A History Of Awful Sportswear: 1987 – Present Day.
The 80’s were notable for giving us many great things: MASSIVE yellow plastic personal stereos, the rise of the ubiquitous Greggs restaurant and the modern sportswear movement. But deep in the casual goldmine of wedge haircuts, Farah trousers and Chipie jumpers was a colossal seam of fools gold. Lairy golf jumpers, dodgy looking tracksuits and anything with a label on the outside. It’s this shocking aspect of those times which we’ll be mining here today. Regarde….
At the end of the 80s Troop sportswear appeared on the backs and feet of the second generation. First it was American and then British hip-hop artists, a ‘Patrick Bateman-like’ statement of wealth that went hand in hand with huge gold chains and cars with dead massive exhaust pipes. The XR3i of sportswear, Troop trainers were covered in all sorts of unnecessary accruements, eg, a see-through plastic bit in the sole, a stupid logo on the heel, and of course, a tongue so huge it could sleep a family of four in relative comfort.
A favourite with the early rave crowd, British Knights begged one question: What was a British Knight? Was it some ancient order of Arthurian warriors bent on defending the glory of Albion? Was it a secret Masonic organisation? Or was it just a shite American sportswear company who made boots so obviously rubbish, that only people who’d spent the 80s wearing Gallini and Bukta on the mean streets of Blyth or Darlington would ever consider them remotely stylish? You decide.
Admiral are the Mary Celeste of sportswear, disappearing for years on end (thankfully) before re-emerging from the ether with another batch of shit, unwearable gear, usually made of shiny fucking polyester. Their most memorable reincarnation took place in the mid 90s when the tache-sporting ‘Happy Mondays’ were brought in by their advertising company in order to convince us that Admiral were in fact ‘old skool’, as opposed to the makers of the worst England Football kit of all time.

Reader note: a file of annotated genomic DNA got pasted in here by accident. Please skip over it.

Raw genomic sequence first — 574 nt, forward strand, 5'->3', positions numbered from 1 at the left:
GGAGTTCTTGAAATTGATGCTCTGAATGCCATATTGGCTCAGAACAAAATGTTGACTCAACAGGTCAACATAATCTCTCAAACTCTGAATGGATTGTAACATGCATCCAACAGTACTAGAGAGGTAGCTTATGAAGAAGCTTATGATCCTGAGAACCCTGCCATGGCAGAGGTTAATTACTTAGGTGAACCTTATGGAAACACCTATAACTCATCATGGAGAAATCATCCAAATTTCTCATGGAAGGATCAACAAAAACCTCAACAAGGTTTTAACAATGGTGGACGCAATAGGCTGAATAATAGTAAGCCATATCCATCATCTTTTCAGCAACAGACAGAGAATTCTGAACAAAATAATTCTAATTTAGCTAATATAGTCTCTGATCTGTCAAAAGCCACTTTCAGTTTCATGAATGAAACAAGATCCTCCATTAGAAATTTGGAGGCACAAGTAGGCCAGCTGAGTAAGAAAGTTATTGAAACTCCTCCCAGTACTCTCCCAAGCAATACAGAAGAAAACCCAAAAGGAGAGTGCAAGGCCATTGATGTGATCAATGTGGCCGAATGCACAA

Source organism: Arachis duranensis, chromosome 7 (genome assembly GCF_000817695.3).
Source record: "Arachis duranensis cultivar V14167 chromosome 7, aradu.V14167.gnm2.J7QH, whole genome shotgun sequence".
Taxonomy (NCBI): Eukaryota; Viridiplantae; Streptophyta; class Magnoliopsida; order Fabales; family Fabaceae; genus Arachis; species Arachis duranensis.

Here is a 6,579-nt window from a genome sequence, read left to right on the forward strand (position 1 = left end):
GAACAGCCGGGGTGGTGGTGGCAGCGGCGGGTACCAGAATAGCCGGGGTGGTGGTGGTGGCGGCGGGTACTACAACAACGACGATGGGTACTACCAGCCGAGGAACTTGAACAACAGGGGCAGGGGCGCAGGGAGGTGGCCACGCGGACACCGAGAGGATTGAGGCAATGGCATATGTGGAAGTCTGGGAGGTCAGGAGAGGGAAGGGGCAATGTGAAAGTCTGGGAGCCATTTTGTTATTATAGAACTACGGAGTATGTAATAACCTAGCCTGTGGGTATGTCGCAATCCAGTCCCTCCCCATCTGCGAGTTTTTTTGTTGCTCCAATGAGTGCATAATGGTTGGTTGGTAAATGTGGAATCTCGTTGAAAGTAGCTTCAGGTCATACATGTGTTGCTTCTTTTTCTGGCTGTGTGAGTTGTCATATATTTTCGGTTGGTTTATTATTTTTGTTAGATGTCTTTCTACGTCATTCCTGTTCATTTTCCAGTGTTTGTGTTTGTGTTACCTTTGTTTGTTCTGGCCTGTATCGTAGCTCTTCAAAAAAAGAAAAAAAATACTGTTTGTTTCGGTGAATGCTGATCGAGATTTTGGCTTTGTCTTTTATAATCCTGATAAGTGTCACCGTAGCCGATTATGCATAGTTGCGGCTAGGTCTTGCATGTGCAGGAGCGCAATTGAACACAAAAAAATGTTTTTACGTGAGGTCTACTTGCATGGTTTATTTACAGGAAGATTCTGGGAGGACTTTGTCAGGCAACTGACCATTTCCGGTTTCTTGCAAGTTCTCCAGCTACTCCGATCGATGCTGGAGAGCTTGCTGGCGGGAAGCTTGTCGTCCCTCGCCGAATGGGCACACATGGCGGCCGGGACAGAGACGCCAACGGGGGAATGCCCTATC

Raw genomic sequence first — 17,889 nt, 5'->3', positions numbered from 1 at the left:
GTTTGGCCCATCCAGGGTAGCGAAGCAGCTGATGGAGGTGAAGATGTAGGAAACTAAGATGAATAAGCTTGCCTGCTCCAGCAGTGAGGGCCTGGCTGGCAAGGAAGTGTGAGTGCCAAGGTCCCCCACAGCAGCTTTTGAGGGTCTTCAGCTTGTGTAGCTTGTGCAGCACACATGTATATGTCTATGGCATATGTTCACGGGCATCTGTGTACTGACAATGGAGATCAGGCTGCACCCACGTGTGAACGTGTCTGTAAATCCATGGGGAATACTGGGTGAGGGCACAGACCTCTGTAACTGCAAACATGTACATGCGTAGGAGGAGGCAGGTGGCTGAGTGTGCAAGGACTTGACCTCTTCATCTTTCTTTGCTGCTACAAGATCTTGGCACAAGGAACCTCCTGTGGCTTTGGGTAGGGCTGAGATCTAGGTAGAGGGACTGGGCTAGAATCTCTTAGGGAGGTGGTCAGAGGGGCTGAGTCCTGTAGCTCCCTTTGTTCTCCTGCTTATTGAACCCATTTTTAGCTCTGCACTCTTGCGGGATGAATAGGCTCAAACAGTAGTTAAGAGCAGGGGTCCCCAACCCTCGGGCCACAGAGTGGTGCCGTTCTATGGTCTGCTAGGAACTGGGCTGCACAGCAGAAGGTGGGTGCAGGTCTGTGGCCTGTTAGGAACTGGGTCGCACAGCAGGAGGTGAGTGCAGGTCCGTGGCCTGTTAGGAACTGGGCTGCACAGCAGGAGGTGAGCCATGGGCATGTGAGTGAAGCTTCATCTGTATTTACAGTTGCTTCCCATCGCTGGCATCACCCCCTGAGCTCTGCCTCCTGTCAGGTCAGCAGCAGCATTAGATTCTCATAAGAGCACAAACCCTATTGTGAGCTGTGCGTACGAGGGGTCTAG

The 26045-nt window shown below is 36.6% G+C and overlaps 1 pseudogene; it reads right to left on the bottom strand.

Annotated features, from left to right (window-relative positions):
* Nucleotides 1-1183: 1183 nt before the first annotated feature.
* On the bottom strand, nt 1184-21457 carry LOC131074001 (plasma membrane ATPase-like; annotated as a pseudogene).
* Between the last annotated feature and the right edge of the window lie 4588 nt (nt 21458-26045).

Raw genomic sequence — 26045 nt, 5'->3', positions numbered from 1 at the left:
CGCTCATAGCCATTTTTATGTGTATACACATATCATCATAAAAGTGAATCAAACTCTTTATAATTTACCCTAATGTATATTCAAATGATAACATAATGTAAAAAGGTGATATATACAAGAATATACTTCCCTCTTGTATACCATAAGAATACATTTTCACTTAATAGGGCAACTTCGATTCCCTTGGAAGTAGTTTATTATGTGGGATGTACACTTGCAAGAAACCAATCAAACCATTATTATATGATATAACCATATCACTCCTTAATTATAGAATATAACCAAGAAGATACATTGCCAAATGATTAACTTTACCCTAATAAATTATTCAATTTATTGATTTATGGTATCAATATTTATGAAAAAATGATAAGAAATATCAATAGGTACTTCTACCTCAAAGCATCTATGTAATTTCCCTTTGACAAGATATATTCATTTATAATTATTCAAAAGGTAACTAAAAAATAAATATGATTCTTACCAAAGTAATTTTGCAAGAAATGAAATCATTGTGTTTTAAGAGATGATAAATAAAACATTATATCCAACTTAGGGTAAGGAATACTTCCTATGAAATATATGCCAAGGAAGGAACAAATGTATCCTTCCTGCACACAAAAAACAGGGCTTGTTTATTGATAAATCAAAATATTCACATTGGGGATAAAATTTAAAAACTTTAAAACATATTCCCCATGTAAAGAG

Prada Sport Trainers
There is a wise maxim that goes: “Thou shalt not, under any circumstances wear sports shoes made by anyone other than a sportswear manufacturer.” Prada Sport proves this. The makers of this shoe got one thing wrong about the product: a trainer must be designed – at least on the surface – for some sort of sporting activity, even if we all know they’re only going to be used for hanging around outside an off license. Prada trainers contravene all trainer law. They are not for anything, except drinking in identikit central city bars talking about sepia-coloured fashion spreads in shite Sunday newspapers. The fact that they look like a pair of geriatric slippers that Buck Rogers would wear when he got old merely rubber-stamps their awfulness.
LA Gear trainers were bought by people who thought that ‘authentic’ street wear had to have some sort of link to America. The fact that their LA Gear shoes had suspiciously thin soles, sparkly laces and a range of colours thought up by Zippy off Rainbow didn’t seem to put off the large numbers of clueless posh tossers and teenagers who bought these monstrosities in order to get ‘hip to the beat’.
Rugby League Tops
Up until 1990 rugby league manufacturers churned out the same kit designs year after year – simple, unfussy, middle-class garments that while not exactly threatening ‘Chanel’ or ‘Armani,’ had a simplicity that reflected the tiresome nature of this incomprehensible game. However, with the advent of the Murdoch money and the Super League, the teams decided to inject some much needed glamour into their sport by adding ludicrous American-style suffixes to their names. Suddenly Wigan became the Warriors, Newcastle, the Falcons and Huddersfield, yes, that Huddersfield, the Giants! Shirts-wise, out went the simple lines of old and in came crazy splashes of colour, three-quarter length sleeves and big sponsors’ logos. Luckily, the fans kept a link with the past by continuing to wear half-mast Lee Cooper jeans and Hi-Tec Silver Shadow trainers.
Kylie Minogue wore them, Shaun Ryder wore them, even Tony ‘I used to present the weather on Granda Reports’ Wilson had a pair. Yes, they were Travel Fox, the glamour training shoe that said, “I am a pop star and I live in a hermetically sealed bubble of bad taste and too much money, please feel free to laugh at me openly in the street!” Most things the Italians design are low key tasteful affairs, yet Travel Fox, however, unfortunately appealed to the other side of Europe’s most stylish nation – the part that likes ugly fuck-off gold jewellery, Buffalo platform shoes, sleeveless t-shirts and trance music.
If ‘Ultravox’ were around today they’d wear Acupuncture trainers. Think about it: Acupuncture shoes have space age bendy rubber soles, a preoccupation with the colour grey and a clumsy ‘A’ logo that sits atop the ridiculous Velcro fastening they use. Appealing mainly to post-university Jesmond types who take their fashion cues from magazines full of pictures of skinny models wearing striped tank tops. Acupuncture are for people who decide to re-invent themselves as tag writing ‘graff’ artists after spending their first 18 years ‘fagging’ for prefects at public school.